Irrational leaders pose special problems for scholars. Some future historian will have to have a say. What would that be? About Donald Trump? About Boris Johnson? Until recently, the British prime minister most often placed in this category was Anthony Eden, who served as foreign minister from 1951 to 1954, then succeeded Winston Churchill in the top job when the latter stepped down in the fall of 1954. The reason for singling Eden out—as Kevin Ruane and Matthew Jones rightly note—is the minister's extraordinarily reckless behavior in 1956, when Egyptian leader Gamal Abdel Nasser nationalized the Suez Canal and Eden conspired with France and Israel to get it back. Eden's comments about Nasser and general deportment were such that others feared for his sanity. Former Minister of State Anthony Nutting supplied chapter and verse in his book No End of a Lesson.

Ruane and Jones turn this image upside down in Anthony Eden, Anglo-American Relations and the 1954 Indochina Crisis. The crisis, for those not familiar, grew out of the battle of Dien Bien Phu, where French armies in Indochina strove to turn back a Vietnamese revolutionary tide that was headed to independence. The United States, having embarked on a crusade against Communism, considered whether to intervene on the French side in that battle, which would have embroiled U.S. troops in Vietnam years before that actually happened. President Dwight D. Eisenhower wavered on intervention and had a hard time resisting the pressure. Secretary of State John Foster Dulles sought to create a political-military framework to enable intervention. Eden played a heroic role in 1954, helping to organize and then co-chairing a conference in Geneva that ended the Indochina crisis without military intervention, by means of agreements that featured a ceasefire in the war and a set of accommodations between France and the Democratic Republic of Vietnam.

Ruane and Jones reject as phony the claim that the United States never really intended to intervene in Indochina. The importance of this book (which might more manageably be titled just Anthony Eden) is that the authors have mined the record in depth to show how Eden's steadfast opposition to the U.S. intervention bid really did stop Eisenhower and Dulles from bullying their way into war. Ruane and Jones argue that Eden feared the Indochina crisis could lead to nuclear war, a fear that stoked his determination to foil U.S. plans to internationalize the conflict (p. 255). Along the way the authors present British policy—and its effects on Washington's enterprise—in exhaustive detail.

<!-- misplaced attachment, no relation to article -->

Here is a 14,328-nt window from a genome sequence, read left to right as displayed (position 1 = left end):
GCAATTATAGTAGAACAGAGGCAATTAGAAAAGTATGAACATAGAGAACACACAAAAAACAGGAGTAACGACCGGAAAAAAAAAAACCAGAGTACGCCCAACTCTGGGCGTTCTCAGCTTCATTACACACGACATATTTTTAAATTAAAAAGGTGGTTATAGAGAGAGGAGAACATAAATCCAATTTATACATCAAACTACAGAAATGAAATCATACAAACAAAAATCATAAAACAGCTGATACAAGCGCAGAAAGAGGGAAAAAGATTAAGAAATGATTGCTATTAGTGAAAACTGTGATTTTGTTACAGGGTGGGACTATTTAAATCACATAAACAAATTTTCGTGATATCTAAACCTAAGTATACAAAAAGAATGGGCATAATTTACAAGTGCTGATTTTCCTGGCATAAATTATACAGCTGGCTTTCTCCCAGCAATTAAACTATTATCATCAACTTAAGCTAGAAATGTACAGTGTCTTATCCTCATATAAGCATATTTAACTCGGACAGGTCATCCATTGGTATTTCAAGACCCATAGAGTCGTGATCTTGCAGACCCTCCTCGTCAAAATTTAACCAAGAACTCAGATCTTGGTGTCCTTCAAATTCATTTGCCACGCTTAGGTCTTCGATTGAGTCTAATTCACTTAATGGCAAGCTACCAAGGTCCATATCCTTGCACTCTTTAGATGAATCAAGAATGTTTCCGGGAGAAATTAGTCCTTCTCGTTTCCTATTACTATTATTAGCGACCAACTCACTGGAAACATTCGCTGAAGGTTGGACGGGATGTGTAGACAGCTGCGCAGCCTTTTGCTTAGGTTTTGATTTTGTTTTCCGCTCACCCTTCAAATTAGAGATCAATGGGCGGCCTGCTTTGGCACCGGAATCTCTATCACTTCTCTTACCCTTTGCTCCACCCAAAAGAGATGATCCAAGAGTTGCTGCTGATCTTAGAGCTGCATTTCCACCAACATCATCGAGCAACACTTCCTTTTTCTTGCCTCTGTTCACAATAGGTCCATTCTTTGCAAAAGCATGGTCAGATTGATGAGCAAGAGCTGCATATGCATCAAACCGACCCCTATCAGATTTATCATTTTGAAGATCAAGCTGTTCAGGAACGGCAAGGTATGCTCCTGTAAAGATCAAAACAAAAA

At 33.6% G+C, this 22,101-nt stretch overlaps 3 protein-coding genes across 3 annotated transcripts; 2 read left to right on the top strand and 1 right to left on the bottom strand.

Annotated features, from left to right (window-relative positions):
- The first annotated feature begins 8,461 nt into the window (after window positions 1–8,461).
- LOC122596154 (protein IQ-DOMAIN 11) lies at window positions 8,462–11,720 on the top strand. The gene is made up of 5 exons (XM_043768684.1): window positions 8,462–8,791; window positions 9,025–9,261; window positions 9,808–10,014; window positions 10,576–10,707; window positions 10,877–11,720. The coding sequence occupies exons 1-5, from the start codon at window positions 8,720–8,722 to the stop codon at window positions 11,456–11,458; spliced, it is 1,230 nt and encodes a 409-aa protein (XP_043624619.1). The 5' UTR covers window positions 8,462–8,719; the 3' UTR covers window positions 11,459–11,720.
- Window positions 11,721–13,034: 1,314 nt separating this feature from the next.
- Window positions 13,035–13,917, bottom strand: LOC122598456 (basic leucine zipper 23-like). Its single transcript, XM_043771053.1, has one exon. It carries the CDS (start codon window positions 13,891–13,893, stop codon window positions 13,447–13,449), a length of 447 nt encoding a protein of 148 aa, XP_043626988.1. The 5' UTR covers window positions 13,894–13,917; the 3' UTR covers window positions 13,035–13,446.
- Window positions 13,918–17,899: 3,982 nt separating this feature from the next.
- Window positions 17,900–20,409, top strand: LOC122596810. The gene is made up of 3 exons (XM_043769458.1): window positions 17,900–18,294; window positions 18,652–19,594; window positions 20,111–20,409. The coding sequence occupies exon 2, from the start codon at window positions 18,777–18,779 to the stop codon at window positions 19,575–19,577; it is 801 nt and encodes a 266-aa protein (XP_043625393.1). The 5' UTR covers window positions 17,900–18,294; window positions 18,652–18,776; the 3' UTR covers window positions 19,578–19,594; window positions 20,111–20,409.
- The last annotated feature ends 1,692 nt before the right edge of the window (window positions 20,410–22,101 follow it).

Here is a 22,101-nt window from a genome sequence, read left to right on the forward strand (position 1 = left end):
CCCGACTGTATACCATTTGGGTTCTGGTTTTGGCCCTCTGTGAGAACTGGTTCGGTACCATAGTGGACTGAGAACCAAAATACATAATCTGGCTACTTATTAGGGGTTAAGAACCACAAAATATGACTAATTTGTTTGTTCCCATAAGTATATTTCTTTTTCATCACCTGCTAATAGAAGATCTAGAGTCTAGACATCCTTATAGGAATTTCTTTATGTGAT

This is the most important treatment of the Dien Bien Phu crisis that has appeared in a very long time. Do not miss it.

Ruane and Jones do one better, though. They push ahead to Suez and actually attempt to contrast Eden in the annus mirabilis of 1954 with the year of disaster 1956. Interestingly enough, they dismiss claims of a linkage between the Dien Bien Phu and Suez crises. “It makes greater sense,” the authors conclude, “to root Eden's Suez decision-making—including his mistakes and misjudgments—wholly in 1956” (p. 261). The authors also reject the idea that Dulles sought revenge in the Suez crisis for the U.S. failure at Dien Bien Phu. In Eden's memoir Full Circle he devotes more than a hundred pages to the Indochina war, including the full trajectory of the conflict, the conferences at Berlin and Geneva, and intervention. That public account, published in 1960, is ably confirmed in this book. Those who have constructed artificial visions that exalt Eisenhower and denigrate Eden now have an evidentiary mountain to climb.